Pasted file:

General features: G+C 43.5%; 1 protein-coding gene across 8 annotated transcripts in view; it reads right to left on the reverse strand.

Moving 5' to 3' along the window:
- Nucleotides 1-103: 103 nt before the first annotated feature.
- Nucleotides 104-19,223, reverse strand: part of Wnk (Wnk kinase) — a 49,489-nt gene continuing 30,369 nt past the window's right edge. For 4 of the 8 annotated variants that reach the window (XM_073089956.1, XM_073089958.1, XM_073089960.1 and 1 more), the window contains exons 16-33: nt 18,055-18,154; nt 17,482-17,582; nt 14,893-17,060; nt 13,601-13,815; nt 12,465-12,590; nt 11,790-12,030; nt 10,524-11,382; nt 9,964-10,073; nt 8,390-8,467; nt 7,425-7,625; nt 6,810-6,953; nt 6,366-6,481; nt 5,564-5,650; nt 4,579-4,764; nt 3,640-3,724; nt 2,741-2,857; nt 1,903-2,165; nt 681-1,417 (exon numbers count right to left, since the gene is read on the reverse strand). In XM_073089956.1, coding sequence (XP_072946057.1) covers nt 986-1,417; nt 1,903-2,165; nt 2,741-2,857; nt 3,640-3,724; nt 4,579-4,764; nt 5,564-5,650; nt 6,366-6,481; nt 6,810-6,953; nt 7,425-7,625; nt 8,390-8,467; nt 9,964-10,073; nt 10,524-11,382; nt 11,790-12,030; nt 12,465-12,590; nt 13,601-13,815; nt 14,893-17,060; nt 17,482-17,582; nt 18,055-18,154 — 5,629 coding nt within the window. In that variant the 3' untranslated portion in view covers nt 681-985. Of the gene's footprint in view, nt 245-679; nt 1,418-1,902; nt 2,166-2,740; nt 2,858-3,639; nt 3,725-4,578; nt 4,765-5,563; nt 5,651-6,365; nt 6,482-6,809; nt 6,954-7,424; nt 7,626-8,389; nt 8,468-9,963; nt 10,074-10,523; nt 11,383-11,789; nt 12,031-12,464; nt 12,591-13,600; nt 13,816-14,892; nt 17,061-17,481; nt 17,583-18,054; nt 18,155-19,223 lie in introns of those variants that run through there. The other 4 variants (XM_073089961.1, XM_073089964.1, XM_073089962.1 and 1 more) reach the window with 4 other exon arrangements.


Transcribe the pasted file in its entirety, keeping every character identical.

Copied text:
General features: G+C 43.5%; 1 protein-coding gene across 8 annotated transcripts in view; it reads right to left on the reverse strand.

Moving 5' to 3' along the window:
- Nucleotides 1-103: 103 nt before the first annotated feature.
- Nucleotides 104-19,223, reverse strand: part of Wnk (Wnk kinase) — a 49,489-nt gene continuing 30,369 nt past the window's right edge. For 4 of the 8 annotated variants that reach the window (XM_073089956.1, XM_073089958.1, XM_073089960.1 and 1 more), the window contains exons 16-33: nt 18,055-18,154; nt 17,482-17,582; nt 14,893-17,060; nt 13,601-13,815; nt 12,465-12,590; nt 11,790-12,030; nt 10,524-11,382; nt 9,964-10,073; nt 8,390-8,467; nt 7,425-7,625; nt 6,810-6,953; nt 6,366-6,481; nt 5,564-5,650; nt 4,579-4,764; nt 3,640-3,724; nt 2,741-2,857; nt 1,903-2,165; nt 681-1,417 (exon numbers count right to left, since the gene is read on the reverse strand). In XM_073089956.1, coding sequence (XP_072946057.1) covers nt 986-1,417; nt 1,903-2,165; nt 2,741-2,857; nt 3,640-3,724; nt 4,579-4,764; nt 5,564-5,650; nt 6,366-6,481; nt 6,810-6,953; nt 7,425-7,625; nt 8,390-8,467; nt 9,964-10,073; nt 10,524-11,382; nt 11,790-12,030; nt 12,465-12,590; nt 13,601-13,815; nt 14,893-17,060; nt 17,482-17,582; nt 18,055-18,154 — 5,629 coding nt within the window. In that variant the 3' untranslated portion in view covers nt 681-985. Of the gene's footprint in view, nt 245-679; nt 1,418-1,902; nt 2,166-2,740; nt 2,858-3,639; nt 3,725-4,578; nt 4,765-5,563; nt 5,651-6,365; nt 6,482-6,809; nt 6,954-7,424; nt 7,626-8,389; nt 8,468-9,963; nt 10,074-10,523; nt 11,383-11,789; nt 12,031-12,464; nt 12,591-13,600; nt 13,816-14,892; nt 17,061-17,481; nt 17,583-18,054; nt 18,155-19,223 lie in introns of those variants that run through there. The other 4 variants (XM_073089961.1, XM_073089964.1, XM_073089962.1 and 1 more) reach the window with 4 other exon arrangements.